Firefox releases Collusion, online tracking paranoia enabler
Data visualization and privacy paranoia come together in a new add-on released by Mozilla, named Collusion.
Neat little graphs of what sites use what cookies await you with this quick addition to Firefox. That is, if you use Firefox. See, Josh made me install it just for this article, so we get a fresh look at what your tracking cookies look like after having visited five sites. Woo hoo!
Oddly enough, there’s nothing listed here from Google as tracking. Granted, I wasn’t signed in, but I’m not sure if that’s cause for alarm at this extension, or cause for relief because Google’s new policies are at work.
The extension is easy enough to use. Click its logo, it opens a new tab and shows you a snapshot of the information that sites are probably using to track you. It links together the sites that have these cookies in common into a little graph, so you can see which sites are conniving to destroy you based on that book you purchased last week. You know the one.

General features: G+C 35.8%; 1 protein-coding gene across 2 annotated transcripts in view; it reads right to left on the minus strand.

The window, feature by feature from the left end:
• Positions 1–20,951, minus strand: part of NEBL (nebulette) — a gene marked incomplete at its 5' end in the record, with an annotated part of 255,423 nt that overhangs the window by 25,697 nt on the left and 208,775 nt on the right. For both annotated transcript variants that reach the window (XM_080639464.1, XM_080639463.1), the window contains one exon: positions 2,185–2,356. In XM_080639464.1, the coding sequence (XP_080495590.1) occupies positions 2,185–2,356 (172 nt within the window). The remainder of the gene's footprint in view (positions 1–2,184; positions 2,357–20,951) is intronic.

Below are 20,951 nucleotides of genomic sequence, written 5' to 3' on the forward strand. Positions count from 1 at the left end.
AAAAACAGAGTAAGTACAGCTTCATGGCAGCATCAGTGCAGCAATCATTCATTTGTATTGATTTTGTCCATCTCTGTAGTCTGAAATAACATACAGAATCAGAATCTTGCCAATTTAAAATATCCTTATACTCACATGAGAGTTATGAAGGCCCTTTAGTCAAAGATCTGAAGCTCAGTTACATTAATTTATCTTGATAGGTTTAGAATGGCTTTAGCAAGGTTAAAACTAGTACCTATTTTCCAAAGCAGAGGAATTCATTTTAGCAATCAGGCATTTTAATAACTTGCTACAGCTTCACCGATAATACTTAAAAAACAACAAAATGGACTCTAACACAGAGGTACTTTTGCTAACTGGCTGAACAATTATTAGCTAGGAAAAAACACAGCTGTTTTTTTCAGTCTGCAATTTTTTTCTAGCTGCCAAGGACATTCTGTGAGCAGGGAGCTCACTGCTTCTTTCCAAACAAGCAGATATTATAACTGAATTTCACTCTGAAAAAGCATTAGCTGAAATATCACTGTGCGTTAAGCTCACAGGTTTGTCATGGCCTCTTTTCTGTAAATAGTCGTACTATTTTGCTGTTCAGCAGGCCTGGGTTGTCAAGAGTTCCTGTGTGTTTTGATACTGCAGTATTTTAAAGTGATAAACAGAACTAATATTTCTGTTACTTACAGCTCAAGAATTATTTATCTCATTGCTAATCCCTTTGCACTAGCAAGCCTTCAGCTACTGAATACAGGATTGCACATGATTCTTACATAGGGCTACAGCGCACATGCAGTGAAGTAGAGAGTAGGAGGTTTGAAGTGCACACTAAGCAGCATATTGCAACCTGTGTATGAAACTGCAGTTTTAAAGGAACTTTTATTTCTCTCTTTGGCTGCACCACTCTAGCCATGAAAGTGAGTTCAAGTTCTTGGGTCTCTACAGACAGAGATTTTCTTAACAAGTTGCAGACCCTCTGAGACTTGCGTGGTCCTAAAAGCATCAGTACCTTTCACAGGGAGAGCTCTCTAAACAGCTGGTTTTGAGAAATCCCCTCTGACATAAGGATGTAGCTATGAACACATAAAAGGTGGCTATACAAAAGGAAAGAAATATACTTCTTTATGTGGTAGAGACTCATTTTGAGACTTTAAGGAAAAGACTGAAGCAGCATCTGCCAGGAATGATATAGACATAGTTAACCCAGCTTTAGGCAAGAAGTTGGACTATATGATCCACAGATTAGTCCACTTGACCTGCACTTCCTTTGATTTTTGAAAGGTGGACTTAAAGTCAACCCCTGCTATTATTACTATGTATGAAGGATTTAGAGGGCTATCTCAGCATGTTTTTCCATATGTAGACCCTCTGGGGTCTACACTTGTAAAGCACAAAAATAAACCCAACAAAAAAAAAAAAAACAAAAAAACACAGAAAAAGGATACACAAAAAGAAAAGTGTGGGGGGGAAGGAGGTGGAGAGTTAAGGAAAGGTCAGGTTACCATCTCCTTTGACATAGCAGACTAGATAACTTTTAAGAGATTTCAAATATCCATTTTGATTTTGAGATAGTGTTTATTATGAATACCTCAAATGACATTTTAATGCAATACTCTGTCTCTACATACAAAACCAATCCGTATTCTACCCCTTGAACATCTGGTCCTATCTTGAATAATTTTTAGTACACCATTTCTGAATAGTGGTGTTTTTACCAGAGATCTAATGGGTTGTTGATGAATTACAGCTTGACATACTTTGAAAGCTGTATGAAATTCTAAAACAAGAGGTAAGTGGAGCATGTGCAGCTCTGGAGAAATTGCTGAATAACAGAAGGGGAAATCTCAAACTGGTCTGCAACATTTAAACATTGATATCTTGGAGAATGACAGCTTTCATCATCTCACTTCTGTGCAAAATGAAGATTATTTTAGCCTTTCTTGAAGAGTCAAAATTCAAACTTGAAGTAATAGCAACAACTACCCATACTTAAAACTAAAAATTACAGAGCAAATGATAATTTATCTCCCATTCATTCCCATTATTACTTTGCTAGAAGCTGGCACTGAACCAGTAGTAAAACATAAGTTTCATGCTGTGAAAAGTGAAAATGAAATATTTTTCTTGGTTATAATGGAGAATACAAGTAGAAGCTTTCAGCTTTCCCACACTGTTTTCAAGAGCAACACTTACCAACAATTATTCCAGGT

What really caught my eye was that the tracking data I expected to see was actually reversed. Here I thought that Amazon would be FULL of tracking information and partners because of those creepy emails I get from them showing me special offers on things I actually want. There are but two nodes in Amazon’s portion of the graph. Granted, that’s probably because Amazon does all their own tracking, but still…
No, the sites that had the most shared cookies were by far news sites. Anything from the two local Salt Lake City newspapers to Macgasm itself, they all read and wrote cookies used for tracking from various ad partners, and if you look closely at the header image, you can see that the New York Times, The Wall Street Journal, The Salt Lake Tribune and Deseret News all share a common cookie, presumably from one of their advertising partners. Kinda creepy.
Check out Collusion here if you’re still using Firefox, or are among the curious. Or, you can simply continue not caring like me, and sell yourself to advertisers in exchange for free content. Now, if you’ll excuse me, I’ve got a book to read.